etymology

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etymology

(ĕt″ĭ-mŏl′ō-jē) [L. etymon, origin of a word, + logos, word, reason]
The science of the origin and development of words. Most medical words are derived from Latin and Greek, but many of those from Greek have come through Latin and have been modified by it. Generally, when two Greek words are used to form one word, they are connected by the letter “o.” Many medical words have been formed from one or more roots—forms used or adapted from Latin or Greek—and many are modified by a prefix, a suffix, or both. A knowledge of important Latin and Greek roots and prefixes will reveal the meanings of many other words.
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References in periodicals archive ?
In due course she became by turn historian, biographer, etymologist, and versifier, all the while acting as sole editor, from 1851 to 1893, of the Monthly Packet.
To be present when Mac Low was composing, or to engage with him in conversational repartee, was to relish the knowledgeable humor of a passionate autodidact and virtuoso etymologist, spurred by the painfully compassionate social sensibilities of a political activist.
To the etymologist, Harold was a first name that fell out of use soon after the Norman Conquest and was then revived in the Victorian era; but to the local historian it is a name used in the Cotgrave area of Nottinghamshire, from the sixteenth century, in a network of families within the wider community.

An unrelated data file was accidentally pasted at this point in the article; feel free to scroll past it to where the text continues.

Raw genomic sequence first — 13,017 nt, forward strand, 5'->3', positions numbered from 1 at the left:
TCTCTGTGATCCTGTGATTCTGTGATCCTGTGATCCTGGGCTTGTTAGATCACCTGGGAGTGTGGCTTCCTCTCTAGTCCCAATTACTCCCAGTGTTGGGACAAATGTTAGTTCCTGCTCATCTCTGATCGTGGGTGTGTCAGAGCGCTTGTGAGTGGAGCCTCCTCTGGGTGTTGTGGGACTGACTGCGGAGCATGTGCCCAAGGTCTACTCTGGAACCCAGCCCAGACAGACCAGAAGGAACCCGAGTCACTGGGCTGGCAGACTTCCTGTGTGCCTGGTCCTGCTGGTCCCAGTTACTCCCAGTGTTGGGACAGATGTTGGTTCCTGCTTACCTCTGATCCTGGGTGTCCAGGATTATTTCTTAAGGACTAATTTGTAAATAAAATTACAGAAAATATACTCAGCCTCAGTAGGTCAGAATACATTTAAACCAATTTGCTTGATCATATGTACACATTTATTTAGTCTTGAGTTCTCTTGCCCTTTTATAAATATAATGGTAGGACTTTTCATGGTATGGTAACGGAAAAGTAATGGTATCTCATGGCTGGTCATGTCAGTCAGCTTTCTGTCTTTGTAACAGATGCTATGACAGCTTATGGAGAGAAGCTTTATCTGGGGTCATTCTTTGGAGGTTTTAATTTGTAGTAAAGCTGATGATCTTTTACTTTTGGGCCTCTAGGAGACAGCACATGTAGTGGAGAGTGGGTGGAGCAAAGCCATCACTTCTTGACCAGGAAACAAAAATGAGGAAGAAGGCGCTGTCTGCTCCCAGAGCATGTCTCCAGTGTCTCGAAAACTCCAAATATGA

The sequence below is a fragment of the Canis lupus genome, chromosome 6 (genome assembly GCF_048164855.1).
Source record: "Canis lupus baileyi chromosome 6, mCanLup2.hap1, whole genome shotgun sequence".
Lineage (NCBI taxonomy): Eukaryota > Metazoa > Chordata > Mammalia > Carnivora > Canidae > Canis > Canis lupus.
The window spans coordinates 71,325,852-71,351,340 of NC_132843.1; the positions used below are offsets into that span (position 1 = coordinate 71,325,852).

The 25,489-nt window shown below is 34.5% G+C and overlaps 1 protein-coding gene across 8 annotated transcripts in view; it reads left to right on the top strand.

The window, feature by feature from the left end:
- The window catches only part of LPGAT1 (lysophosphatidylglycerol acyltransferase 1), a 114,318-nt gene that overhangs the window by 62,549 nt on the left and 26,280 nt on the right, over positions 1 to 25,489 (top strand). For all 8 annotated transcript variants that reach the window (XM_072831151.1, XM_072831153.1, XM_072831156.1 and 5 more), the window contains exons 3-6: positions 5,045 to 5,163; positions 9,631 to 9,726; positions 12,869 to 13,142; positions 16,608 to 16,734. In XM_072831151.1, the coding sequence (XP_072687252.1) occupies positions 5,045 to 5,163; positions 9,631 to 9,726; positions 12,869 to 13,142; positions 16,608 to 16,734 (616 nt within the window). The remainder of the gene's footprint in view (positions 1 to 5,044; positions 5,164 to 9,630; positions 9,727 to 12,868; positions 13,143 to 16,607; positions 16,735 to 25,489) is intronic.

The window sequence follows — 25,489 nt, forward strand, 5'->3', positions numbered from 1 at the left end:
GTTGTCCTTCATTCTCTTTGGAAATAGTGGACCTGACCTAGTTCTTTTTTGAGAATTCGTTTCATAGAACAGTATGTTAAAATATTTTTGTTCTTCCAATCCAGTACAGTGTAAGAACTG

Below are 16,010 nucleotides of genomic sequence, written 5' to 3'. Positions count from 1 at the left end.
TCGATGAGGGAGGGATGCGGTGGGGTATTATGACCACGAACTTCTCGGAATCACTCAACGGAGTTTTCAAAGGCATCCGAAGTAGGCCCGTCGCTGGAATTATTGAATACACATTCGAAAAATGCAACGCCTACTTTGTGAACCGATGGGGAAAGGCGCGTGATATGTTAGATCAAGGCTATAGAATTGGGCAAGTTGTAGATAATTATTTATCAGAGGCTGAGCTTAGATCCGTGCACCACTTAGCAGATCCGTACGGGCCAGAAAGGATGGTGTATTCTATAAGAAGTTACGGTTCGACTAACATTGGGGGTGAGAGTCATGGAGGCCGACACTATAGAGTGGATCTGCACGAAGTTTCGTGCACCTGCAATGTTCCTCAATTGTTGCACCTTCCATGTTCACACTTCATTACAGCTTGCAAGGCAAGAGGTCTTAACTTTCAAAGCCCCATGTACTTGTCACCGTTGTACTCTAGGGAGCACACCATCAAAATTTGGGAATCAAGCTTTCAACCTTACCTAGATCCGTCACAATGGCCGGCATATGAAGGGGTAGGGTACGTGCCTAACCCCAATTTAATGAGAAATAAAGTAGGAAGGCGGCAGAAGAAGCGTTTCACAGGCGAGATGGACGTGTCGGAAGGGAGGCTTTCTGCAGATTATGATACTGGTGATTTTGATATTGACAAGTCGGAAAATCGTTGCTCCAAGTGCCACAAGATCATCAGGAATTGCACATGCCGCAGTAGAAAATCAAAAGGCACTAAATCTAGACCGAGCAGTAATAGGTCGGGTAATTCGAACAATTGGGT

Szumlas is an etymologist who studies insecticides and repellants for sand flies, mosquitoes, ants, cockroaches, the dreaded "no-seeums" and any other bug, bird, insect or animal carrying diseases that infect our troops.
That the names of numerals are not entirely symbolic and meaningless has been pointed out by the great lexicographer and etymologist, Yaska.
An etymologist will naturally be dissatisfied with vague approximations to the meaning of an isolated form that can be derived from the text and be inclined to have recourse to forms and meanings in other languages.
An etymologist has also been employed to spray against mosquitoes, which has resulted in a reduction of malaria cases in the school from 250 to just 60 cases a month.
The author of biographies and histories, he was best known for The Etymologist, a study of grammar and rhetoric.
Depending on one's interest in Vico--the humanist, legal scholar, consummate rhetorician and etymologist, historian and politician--one will find profitable insights in Mazzotta's multifaceted discussion of Vico's masterwork.
"It has left us with a rich heritage of fascinating names and hours of amusement for the amateur etymologist."
Along with this is the wider aim of providing an introduction to etymology as a discipline, and thereby addressing principles of methodology and deduction, the means by which the etymologist strives to gain his (or her) insights into the derivation of words.
For instance, Bob Stewart affords a revealing image of mid-twentieth century sexism with his account of the decision to hire an etymologist as a judge for the quiz show, "Password." The etymologist used a dictionary to check the first contested word, and thus disappointed "Password" producers, because, as Stewart says, "We could have had a girl to do that twice as fast."